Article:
Class of '66
Dear Gustie Friends,
This fall began the 145th year of classes at Gustavus. If my math is correct our freshman year was the 100th anniversary of Gustavus Adolphus College. It was the beginning of the Nobel Conferences and what a contribution that has been to the college and the academic community world-wide.
I usually write after the Nobel Conference. Hans ’65 and I try to make it an annual event and I enjoy highlighting the conference. This year, however, we had to visit another campus, the Mayo Clinic.
Many of you have had the opportunity to visit Mayo in the past or you may have the privilege to visit it in the future. Whatever your experience, it is a unique campus and a complex but efficient happening. Our visit was not serious. We are just dealing with the problems of aging.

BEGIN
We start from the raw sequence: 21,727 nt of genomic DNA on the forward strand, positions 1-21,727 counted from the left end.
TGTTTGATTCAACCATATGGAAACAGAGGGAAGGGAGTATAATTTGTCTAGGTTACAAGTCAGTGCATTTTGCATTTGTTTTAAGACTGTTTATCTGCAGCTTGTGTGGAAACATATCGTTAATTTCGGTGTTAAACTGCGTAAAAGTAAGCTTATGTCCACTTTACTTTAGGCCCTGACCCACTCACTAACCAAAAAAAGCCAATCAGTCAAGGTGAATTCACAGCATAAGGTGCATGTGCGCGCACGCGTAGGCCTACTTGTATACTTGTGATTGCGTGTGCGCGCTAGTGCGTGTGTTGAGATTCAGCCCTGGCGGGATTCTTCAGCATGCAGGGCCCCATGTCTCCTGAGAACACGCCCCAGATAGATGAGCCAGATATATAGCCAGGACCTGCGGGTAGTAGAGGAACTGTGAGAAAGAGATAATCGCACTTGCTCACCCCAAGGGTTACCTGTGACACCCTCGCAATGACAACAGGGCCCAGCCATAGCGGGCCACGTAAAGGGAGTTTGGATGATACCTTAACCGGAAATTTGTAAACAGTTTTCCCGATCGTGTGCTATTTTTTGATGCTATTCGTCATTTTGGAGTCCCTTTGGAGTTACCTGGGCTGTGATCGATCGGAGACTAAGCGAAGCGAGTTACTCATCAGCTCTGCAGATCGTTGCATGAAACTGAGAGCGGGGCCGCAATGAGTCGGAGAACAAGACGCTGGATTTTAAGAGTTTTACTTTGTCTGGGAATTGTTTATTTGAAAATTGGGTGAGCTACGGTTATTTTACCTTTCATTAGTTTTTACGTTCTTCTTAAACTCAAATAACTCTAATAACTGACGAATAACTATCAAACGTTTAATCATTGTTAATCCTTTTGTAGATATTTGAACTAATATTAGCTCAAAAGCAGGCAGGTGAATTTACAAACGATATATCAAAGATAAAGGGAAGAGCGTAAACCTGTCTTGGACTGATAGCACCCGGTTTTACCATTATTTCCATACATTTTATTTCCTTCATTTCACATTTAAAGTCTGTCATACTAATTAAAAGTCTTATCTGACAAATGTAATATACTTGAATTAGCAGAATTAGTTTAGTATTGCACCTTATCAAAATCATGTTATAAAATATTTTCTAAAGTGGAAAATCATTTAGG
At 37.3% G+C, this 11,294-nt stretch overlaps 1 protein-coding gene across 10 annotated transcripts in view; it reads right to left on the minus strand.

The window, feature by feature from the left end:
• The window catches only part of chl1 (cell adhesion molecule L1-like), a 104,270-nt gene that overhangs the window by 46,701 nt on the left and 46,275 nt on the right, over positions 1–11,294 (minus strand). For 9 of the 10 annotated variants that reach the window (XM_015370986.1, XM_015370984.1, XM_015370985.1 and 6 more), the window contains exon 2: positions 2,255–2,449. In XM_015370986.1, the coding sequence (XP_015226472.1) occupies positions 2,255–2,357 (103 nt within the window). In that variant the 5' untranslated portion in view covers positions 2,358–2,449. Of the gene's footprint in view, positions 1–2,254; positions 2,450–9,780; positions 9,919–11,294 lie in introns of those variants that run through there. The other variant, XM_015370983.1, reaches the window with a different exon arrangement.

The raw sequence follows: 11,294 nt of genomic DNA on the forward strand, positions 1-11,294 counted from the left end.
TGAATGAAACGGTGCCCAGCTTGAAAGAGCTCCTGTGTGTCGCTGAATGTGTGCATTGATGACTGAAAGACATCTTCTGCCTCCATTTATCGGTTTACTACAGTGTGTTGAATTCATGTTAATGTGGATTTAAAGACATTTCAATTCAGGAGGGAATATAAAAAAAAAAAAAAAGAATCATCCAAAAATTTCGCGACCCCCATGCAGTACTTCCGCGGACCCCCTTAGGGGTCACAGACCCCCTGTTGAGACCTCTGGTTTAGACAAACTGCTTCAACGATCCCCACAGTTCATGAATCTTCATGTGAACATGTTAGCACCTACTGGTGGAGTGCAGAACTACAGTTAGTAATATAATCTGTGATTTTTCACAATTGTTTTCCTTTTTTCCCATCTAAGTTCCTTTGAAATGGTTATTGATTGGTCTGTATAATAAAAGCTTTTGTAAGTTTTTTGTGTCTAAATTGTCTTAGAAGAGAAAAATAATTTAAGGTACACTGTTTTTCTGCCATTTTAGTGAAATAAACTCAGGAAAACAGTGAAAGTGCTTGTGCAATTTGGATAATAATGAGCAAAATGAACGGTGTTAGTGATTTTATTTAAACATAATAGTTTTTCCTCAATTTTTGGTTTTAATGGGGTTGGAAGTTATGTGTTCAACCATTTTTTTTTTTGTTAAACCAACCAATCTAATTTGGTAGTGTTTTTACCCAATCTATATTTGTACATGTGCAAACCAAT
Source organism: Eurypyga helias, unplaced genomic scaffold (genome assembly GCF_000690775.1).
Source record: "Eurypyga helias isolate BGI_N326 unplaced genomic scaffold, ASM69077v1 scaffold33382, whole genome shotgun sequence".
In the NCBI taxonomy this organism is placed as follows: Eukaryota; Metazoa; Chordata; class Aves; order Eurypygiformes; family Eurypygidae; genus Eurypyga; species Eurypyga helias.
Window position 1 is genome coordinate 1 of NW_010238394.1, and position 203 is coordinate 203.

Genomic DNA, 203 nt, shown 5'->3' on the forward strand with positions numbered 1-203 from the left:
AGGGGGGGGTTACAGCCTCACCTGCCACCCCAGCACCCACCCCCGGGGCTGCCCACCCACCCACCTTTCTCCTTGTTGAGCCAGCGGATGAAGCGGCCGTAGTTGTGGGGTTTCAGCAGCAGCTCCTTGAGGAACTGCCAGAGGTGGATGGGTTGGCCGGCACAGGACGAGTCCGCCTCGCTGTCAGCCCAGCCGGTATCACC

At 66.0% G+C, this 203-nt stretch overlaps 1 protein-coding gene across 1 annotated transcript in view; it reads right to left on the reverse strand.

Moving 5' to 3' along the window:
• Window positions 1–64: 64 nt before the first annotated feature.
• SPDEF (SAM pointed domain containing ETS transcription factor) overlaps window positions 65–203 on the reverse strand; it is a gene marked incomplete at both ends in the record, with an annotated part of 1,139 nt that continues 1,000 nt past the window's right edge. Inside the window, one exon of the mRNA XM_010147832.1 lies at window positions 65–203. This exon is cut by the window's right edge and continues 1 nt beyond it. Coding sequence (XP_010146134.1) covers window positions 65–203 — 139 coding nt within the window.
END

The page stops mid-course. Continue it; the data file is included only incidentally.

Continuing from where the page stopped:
For those of you who attended the Nobel Conference, I hope it was challenging and inspiring. An educational experience is always helpful and enlightening at our age.
I was recently reading Randy Alcorn’s book, The Treasure Principle, when a story about Alfred Nobel appeared. Assuming it is true, I thought it interesting enough to quote from the chapter entitled, “For Such A Time As This.”
“Alfred Nobel dropped the newspaper and put his head in his hands. It was 1888. Nobel was a Swedish chemist who made his fortune inventing and producing dynamite. His brother, Ludvig had died in France.
But now Alfred’s grief was compounded by dismay. He’d just read an obituary in a French newspaper―not his brother’s obituary, but his! An editor had confused the brothers. The headline read, “The Merchant of Death Is Dead.” Alfred Nobel’s obituary described a man who had gotten rich by helping people kill one another.